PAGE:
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Vitreous cavity haemorrhage post-vitrectomy for diabetic eye disease: the effect of perioperative anticoagulation and antiplatelet agents


Dr David Fabinyi, Vitreoretinal Unit, Royal Victorian Eye and Ear Hospital, 32 Gisborne Street, East Melbourne, Vic. 3002, Australia. Email:


Background:  To evaluate the effect of perioperative anticoagulation and antiplatelet therapy on postoperative vitreous cavity haemorrhage following pars plana vitrectomy for diabetic eye disease.

Design:  Retrospective chart review.

Participants:  139 patients.

Methods:  Retrospective collection of demographic, medical, surgical and postoperative data of all patients undergoing vitrectomy for diabetic eye disease at The Royal Victorian Eye and Ear Hospital.

Main Outcome Measure:  Correlation of the rates of persistent vitreous cavity haemorrhage and anticoagulation or antiplatelet treatment.

Results:  Sixty-eight of 155 (43.9%) eyes of 139 patients were on anticoagulation or antiplatelet therapy prior to surgery. At the time of surgery, 29 (42.6%) were on therapy. Eight of 29 (27.6%) patients had significant persistent vitreous cavity haemorrhage in the postoperative period, with four (13.8%) requiring secondary surgery. Thirty-nine (57.4%) patients had discontinued therapy prior to surgery. Among these, four (10.3%) had persistent bleeding, of which three (7.7%) required additional surgery. Six of 87 (6.9%) patients not on any anticoagulation/antiplatelet therapy had persistent postoperative vitreous cavity haemorrhage, with none requiring further surgery. Patients on anticoagulation/antiplatelet therapy at the time of surgery were more likely to experience persistent haemorrhage and subsequent reoperation (OR = 4.8, P = 0.0045 and OR = 6.6, P = 0.024, respectively).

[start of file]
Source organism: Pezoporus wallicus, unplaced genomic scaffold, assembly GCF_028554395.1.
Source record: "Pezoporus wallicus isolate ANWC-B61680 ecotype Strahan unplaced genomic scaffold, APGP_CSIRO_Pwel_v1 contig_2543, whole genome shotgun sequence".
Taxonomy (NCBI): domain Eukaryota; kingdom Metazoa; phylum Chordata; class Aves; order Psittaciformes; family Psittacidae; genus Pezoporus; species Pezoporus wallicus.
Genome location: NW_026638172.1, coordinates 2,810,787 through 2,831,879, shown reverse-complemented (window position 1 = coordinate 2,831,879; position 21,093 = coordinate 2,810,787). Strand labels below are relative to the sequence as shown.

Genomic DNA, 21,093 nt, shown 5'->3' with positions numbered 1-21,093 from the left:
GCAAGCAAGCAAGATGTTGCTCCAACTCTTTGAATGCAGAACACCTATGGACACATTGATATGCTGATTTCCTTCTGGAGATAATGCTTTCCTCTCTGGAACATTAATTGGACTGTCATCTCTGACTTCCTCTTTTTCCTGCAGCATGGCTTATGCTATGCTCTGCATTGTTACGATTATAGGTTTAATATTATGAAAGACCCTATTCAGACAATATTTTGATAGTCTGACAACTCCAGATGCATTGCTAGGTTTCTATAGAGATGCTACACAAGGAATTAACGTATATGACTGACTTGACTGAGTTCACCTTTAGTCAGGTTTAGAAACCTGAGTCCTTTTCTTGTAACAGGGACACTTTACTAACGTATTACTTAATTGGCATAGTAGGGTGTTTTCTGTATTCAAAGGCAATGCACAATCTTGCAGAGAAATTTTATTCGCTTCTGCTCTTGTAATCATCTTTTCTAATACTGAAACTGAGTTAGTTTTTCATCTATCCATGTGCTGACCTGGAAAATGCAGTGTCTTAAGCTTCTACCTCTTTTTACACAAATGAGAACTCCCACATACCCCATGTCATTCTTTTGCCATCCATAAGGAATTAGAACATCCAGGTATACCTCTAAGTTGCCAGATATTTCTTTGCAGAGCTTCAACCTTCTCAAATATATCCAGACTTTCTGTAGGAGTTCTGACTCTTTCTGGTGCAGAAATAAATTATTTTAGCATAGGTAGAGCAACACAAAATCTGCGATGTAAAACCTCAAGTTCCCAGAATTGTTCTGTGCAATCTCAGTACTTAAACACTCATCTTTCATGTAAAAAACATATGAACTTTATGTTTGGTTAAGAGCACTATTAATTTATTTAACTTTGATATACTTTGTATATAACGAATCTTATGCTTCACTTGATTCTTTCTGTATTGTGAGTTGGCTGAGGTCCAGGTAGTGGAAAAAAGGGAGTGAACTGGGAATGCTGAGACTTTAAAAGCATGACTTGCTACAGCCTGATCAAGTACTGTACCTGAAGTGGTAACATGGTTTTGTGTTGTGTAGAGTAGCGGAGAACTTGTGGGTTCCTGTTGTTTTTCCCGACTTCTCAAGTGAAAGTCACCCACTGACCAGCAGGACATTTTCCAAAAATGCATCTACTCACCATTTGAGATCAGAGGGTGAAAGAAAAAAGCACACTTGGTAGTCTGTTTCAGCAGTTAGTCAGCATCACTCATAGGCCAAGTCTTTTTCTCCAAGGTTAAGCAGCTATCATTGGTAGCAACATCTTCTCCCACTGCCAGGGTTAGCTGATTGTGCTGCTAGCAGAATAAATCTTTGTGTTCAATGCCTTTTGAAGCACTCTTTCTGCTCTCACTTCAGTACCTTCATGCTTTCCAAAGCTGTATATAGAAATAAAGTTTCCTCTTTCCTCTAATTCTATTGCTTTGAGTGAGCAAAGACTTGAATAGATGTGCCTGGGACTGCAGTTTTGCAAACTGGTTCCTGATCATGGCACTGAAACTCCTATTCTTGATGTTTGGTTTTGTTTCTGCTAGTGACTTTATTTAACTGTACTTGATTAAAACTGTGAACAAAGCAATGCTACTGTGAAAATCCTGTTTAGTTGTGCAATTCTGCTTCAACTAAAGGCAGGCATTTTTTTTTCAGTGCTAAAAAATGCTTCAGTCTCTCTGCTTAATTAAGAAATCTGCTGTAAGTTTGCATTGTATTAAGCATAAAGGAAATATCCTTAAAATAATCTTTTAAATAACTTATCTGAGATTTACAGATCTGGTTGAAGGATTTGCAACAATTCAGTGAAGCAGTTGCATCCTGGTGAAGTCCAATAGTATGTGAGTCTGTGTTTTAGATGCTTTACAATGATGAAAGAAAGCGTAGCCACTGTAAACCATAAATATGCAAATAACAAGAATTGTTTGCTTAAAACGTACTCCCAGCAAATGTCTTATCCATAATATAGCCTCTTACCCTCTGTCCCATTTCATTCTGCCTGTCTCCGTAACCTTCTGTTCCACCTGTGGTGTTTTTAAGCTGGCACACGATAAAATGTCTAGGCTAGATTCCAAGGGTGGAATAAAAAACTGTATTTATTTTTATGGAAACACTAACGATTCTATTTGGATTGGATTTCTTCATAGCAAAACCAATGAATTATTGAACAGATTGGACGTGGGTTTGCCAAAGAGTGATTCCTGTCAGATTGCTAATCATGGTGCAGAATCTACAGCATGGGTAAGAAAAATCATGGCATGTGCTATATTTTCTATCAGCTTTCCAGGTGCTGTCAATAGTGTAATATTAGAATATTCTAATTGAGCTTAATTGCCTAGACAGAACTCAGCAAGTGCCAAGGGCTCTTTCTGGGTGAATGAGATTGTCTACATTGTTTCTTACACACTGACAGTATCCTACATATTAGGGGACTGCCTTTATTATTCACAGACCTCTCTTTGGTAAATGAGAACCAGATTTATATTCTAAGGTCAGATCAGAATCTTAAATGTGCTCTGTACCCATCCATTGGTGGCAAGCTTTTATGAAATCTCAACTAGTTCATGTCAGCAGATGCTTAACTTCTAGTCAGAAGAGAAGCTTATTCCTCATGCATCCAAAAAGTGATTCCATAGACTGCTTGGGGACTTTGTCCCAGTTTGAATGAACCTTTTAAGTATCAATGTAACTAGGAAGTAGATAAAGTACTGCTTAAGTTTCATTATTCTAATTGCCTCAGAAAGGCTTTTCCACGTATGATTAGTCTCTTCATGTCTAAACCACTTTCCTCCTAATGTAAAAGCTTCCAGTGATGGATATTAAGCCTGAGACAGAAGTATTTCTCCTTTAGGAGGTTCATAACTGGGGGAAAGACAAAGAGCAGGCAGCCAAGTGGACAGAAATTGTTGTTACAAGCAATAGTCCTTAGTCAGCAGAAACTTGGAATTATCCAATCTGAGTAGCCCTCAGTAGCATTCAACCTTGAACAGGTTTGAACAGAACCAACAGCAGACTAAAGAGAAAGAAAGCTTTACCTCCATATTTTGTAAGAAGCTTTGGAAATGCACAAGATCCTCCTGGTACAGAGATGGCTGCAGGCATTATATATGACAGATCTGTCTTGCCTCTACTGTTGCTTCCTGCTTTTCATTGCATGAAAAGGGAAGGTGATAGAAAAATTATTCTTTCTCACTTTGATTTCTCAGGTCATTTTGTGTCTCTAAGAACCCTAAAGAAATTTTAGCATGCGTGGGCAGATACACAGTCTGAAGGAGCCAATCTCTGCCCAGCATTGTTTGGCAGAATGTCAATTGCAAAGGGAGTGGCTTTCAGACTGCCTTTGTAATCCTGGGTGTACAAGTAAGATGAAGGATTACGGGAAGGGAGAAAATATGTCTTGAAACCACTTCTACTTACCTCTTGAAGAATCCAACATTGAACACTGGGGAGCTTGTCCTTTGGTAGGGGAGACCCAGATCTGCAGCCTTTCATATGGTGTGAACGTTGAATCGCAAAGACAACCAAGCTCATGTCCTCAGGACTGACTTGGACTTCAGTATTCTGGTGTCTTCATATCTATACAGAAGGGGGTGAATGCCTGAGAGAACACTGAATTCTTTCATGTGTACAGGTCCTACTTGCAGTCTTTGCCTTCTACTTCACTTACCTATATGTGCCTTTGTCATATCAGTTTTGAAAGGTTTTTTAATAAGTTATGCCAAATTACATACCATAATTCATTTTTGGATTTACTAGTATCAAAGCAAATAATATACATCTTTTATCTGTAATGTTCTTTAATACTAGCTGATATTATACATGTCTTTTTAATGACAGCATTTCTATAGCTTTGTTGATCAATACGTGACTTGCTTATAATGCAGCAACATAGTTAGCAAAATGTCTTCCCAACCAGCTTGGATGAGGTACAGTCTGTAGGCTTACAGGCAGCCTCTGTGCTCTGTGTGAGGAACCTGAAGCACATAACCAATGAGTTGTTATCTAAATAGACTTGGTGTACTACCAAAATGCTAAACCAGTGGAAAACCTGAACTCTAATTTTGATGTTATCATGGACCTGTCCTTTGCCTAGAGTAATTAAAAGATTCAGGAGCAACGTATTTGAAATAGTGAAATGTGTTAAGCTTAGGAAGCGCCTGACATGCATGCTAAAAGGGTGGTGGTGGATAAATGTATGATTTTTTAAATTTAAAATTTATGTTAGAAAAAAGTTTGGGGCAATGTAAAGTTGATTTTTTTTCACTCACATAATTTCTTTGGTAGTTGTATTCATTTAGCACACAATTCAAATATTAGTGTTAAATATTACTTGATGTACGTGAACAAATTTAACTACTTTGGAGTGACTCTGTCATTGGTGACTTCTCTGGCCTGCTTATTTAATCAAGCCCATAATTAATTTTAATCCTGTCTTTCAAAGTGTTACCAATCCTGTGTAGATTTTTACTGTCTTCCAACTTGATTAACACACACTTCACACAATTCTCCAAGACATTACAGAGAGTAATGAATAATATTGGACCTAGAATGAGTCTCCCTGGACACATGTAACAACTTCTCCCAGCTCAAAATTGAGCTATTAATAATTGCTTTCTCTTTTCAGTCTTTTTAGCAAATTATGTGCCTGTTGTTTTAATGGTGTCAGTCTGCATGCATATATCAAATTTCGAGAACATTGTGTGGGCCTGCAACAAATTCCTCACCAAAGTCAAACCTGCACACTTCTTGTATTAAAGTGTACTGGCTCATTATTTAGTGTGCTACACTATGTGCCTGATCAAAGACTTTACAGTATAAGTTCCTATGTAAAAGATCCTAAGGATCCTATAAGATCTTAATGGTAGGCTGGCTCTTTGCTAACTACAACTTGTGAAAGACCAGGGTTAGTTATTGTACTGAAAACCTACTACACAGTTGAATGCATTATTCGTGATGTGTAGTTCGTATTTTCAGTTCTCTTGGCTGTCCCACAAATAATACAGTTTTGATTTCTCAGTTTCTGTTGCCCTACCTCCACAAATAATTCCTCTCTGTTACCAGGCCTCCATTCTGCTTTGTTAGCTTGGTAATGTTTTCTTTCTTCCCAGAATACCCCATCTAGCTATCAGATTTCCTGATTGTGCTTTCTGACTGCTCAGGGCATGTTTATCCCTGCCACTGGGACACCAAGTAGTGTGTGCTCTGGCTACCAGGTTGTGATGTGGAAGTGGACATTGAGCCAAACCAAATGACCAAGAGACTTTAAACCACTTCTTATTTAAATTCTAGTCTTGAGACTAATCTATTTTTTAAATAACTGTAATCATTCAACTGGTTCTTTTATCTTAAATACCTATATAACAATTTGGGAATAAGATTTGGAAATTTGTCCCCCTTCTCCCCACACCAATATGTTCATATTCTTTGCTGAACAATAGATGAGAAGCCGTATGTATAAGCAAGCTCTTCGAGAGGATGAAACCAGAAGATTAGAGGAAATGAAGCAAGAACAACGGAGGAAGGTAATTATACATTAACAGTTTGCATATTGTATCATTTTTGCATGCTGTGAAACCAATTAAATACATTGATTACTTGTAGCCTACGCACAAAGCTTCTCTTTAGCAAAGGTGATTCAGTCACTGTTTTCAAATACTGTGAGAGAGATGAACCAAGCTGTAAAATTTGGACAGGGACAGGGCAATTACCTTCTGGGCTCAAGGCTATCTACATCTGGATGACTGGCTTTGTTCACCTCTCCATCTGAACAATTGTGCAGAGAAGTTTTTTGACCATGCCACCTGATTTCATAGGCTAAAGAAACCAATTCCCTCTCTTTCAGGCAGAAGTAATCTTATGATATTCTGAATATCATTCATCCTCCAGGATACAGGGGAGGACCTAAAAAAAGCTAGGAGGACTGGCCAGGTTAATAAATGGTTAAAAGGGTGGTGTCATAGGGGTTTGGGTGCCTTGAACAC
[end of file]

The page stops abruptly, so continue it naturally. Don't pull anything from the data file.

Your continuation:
Conclusion:  Perioperative continuation of anticoagulation or antiplatelet treatment appears to increase the risk of persistent postoperative vitreous cavity haemorrhage and the necessity for vitreous cavity washout in this diabetic cohort. Appropriate preoperative cessation of treatment appeared to reduce this risk; however, caution must be taken with regard to the systemic risk associated with cessation of therapy.